So let’s look at the possibilities that open up when you look beyond your home country.
Georgia on my mind
To begin, I recently opened a US dollar bank deposit account in the country of Georgia and I am making 4.5% just by parking my cash there.
In countries like Cambodia, you can make 6% doing the same thing. And in other places, you can make even higher returns.
For instance, bank deposits in Armenia are currently about 10%. I ran a recent comparison over the last four-year period on the Armenian dram and the currency fluctuation was less than 1% against the US dollar.
Imagine that you were to put your money in at 10% interest in a foreign currency. Suppose you lost less than 1% converting to the new currency and less than 1% converting it back and you lost less than 1% against your base currency. You would be down roughly 2.5%.
However, after four years, you would get 40% interest (10% x 4 years) by simply putting your money in a foreign bank account.
If you want to invest in real estate, things get even better.
If you were to stay home in the UK, you would easily pay £15,000 or more per square meter for a property in the city center with a yield of 4.5% max.
In cities like Tbilisi, Georgia or Phnom Penh, Cambodia, you can buy property in the city center for $1,000 or less per meter and make much higher returns.
These properties may not be perfectly renovated, but they are in great locations and are as much as 1/25th the price you would pay in London, 1/20th of what you would pay in Singapore, and 1/15th the prices in New York.
That is dirt cheap when it comes to international real estate.
You can find these low prices and higher returns in numerous places around the world. Even Colombia has deals like this; you won’t find them in the capital city of Bogota, but because Colombia is a much bigger market, it is still a great investment.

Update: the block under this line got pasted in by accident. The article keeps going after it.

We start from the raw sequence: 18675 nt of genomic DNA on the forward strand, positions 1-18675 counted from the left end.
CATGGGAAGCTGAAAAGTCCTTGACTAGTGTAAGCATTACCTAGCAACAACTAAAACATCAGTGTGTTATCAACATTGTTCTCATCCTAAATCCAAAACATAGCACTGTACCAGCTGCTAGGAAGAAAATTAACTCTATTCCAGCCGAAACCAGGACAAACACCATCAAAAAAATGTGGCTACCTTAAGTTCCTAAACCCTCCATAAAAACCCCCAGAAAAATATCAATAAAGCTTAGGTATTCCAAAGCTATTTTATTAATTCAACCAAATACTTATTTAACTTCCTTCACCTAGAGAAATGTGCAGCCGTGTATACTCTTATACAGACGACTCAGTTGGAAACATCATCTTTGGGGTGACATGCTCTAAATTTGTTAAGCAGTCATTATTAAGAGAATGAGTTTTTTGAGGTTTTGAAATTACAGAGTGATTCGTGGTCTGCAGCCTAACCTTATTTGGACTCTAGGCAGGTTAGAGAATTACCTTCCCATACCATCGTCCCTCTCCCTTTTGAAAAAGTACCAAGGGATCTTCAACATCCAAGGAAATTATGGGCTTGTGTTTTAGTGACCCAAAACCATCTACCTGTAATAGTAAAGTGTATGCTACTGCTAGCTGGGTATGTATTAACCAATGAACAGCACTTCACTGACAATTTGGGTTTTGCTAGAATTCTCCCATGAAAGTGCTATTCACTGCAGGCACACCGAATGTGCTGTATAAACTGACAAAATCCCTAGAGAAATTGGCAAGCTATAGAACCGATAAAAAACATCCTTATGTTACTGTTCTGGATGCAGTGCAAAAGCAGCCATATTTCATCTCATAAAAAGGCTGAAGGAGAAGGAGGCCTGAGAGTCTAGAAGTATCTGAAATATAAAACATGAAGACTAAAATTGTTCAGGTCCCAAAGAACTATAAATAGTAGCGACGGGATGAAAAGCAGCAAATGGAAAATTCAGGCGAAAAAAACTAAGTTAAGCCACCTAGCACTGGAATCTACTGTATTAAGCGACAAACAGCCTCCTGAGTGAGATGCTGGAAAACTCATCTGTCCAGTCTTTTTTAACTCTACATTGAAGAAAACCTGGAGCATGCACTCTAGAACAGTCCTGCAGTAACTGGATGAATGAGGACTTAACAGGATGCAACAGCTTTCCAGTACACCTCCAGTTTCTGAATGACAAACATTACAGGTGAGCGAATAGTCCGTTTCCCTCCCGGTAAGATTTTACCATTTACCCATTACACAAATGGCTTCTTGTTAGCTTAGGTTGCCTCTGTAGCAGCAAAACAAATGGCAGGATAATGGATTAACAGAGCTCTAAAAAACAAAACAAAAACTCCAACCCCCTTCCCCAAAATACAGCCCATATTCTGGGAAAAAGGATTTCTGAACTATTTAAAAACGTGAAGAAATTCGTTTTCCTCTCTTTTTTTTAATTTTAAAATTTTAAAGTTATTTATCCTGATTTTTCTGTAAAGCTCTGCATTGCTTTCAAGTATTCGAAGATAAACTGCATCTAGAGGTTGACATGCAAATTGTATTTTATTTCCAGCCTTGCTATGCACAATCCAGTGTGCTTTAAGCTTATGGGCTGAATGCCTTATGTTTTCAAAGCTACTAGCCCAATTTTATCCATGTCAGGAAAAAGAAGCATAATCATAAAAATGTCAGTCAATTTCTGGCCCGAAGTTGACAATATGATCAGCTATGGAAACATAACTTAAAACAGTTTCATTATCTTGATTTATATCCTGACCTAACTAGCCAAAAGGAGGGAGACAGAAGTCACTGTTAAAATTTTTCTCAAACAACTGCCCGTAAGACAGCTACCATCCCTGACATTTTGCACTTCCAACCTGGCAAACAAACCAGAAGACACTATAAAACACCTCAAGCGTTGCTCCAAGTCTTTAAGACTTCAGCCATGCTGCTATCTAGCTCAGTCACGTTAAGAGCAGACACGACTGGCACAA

In many instances, timing is key.
For example, you won’t find these prices now, but in the summer of 2018 you could find properties for $1,400 per meter in Istanbul. At the time, the Turkish lira was crumbling and many people were just walking away. Properties that were normally $3,000 per meter went down to $1500 per meter and people started panic selling.
That was the time to jump in.
Turkey has strong fundamentals – including a large population that reproduces – which means that even if some of your rental income is in lira for a couple of years and the lira gets battered, you will eventually come out on top.
Some might see an investment like this as a risk, but my personal expat journey has shown me the difference between perceived risk and actual risk. People often question my wisdom for even recommending real estate investments in a place like Cambodia, but my investments there made over 20% ROI in the last year.
Don’t take this as personal financial advice, but try getting that in the US!
There are some properties in Australia and the UK that have had their total yield go down because they made 2% yield and their property price went down 5%.
I made 20% in Cambodia. I have had deals in Georgia that were in the double digits.
How much lower can these prices go for countries that are experiencing huge booms of tourists? Their markets are just starting to take off while developed countries like the UK leave investors scrambling for creative ways to make even a small return.
See the bigger picture
As an expat, if you can get over the fact that you’re investing in markets that you’re unfamiliar with, you can go back to the basics and buy core properties in amazing locations for low prices and wait while collecting some income.
Most people won’t do it because they are afraid. They think that the UK and the US are the only safe places in the world.
That is obviously not true.
Most people just don’t know how many possibilities are waiting for them out here in the rest of the world. Where I come from, many people have never left the United States. Almost 60% of Americans don’t even have a US passport, disqualifying themselves from international travel.
But as an expat you are already out in the world. You are different.
If you’ve been enjoying the expat life for a while now, you may have begun to notice the opportunities already. If you haven’t, just switch on your investment mindset wherever you go.
Good investments do not exist in a vacuum back home. For the globally-minded citizen, the best investments are just waiting to be found.
Andrew Henderson lives by five magic words: “go where you’re treated best”. The founder of Nomad Capitalist helps people to find the best places to live, bank, invest, incorporate, start a business, hire, date, and more. You can also read his book.